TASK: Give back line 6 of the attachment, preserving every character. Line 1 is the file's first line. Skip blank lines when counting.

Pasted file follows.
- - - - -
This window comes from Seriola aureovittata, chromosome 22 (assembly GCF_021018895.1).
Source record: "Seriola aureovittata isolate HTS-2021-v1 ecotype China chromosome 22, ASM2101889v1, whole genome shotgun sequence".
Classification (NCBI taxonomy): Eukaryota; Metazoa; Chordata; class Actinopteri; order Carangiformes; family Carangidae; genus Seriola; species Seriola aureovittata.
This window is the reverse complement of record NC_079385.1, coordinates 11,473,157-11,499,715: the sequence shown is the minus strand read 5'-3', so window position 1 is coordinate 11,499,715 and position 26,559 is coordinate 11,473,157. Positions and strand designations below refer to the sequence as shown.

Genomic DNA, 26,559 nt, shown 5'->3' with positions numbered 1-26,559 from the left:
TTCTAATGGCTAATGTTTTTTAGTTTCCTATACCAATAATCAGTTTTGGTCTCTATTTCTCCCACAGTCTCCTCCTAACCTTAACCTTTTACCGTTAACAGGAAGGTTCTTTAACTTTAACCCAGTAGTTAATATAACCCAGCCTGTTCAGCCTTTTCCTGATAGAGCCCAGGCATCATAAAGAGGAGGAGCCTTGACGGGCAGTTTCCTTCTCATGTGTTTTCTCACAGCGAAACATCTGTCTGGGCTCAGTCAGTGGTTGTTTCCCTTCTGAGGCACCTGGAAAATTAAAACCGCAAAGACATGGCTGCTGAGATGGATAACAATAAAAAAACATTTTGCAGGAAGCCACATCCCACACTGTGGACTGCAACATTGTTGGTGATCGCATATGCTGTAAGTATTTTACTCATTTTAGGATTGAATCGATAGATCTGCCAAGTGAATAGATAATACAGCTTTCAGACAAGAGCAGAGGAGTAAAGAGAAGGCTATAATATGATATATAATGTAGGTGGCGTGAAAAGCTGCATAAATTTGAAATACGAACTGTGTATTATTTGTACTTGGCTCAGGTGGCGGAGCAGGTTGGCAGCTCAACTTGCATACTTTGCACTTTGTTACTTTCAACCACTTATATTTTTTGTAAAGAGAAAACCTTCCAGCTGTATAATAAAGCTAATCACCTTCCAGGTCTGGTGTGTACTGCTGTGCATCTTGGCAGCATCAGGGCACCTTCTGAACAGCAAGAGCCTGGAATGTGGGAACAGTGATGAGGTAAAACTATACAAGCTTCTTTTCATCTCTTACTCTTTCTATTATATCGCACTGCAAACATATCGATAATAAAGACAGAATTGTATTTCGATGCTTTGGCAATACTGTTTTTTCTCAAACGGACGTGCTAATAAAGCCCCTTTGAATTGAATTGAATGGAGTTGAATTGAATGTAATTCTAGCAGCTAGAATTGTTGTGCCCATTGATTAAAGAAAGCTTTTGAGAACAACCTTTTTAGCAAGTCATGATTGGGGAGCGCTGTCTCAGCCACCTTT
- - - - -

TTCTAATGGCTAATGTTTTTTAGTTTCCTATACCAATAATCAGTTTTGGTCTCTATTTCTCCCACAGTCTCCTCCTAACCTTAACCTTTTACCGTTAACAGGAAGGTTCTTTAACTTTAACCCAGTAGTTAATATAACCCAGCCTGTTCAGCCTTTTCCTGATAGAGCCCAGGCATCATAAAGAGGAGGAGCCTTGACGGGCAGTTTCCTTCTCATGTGTTTTCTCACAGCGAAACATCTGTCTGGGCTCAGTCAGTGGTTGTTTCCCTTCTGAGGCACCTGGAAAATTAAAACCGCAAAGACATGGCTGCTGAGATGGATAACAATAAAAAAACATTTTGCAGGAAGCCACATCCCACACTGTGGACTGCAACATTGTTGGTGATCGCATATGCTGTAAGTATTTTACTCATTTTAGGATTGAATCGATAGATCTGCCAAGTGAATAGATAATACAGCTTTCAGACAAGAGCAGAGGAGTAAAGAGAAGGCTATAATATGATATATAATGTAGGTGGCGTGAAAAGCTGCATAAATTTGAAATACGAACTGTGTATTATTTGTACTTGGCTCAGGTGGCGGAGCAGGTTGGCAGCTCAACTTGCATACTTTGCACTTTGTTACTTTCAACCACTTATATTTTTTGTAAAGAGAAAACCTTCCAGCTGTATAATAAAGCTAATCACCTTCCAGGTCTGGTGTGTACTGCTGTGCATCTTGGCAGCATCAGGGCACCTTCTGAACAGCAAGAGCCTGGAATGTGGGAACAGTGATGAGGTAAAACTATACAAGCTTCTTTTCATCTCTTACTCTTTCTATTATATCGCACTGCAAACATATCGATAATAAAGACAGAATTGTATTTCGATGCTTTGGCAATACTGTTTTTTCTCAAACGGACGTGCTAATAAAGCCCCTTTGAATTGAATTGAATGGAGTTGAATTGAATGTAATTCTAGCAGCTAGAATTGTTGTGCCCATTGATTAAAGAAAGCTTTTGAGAACAACCTTTTTAGCAAGTCATGATTGGGGAGCGCTGTCTCAGCCACCTTT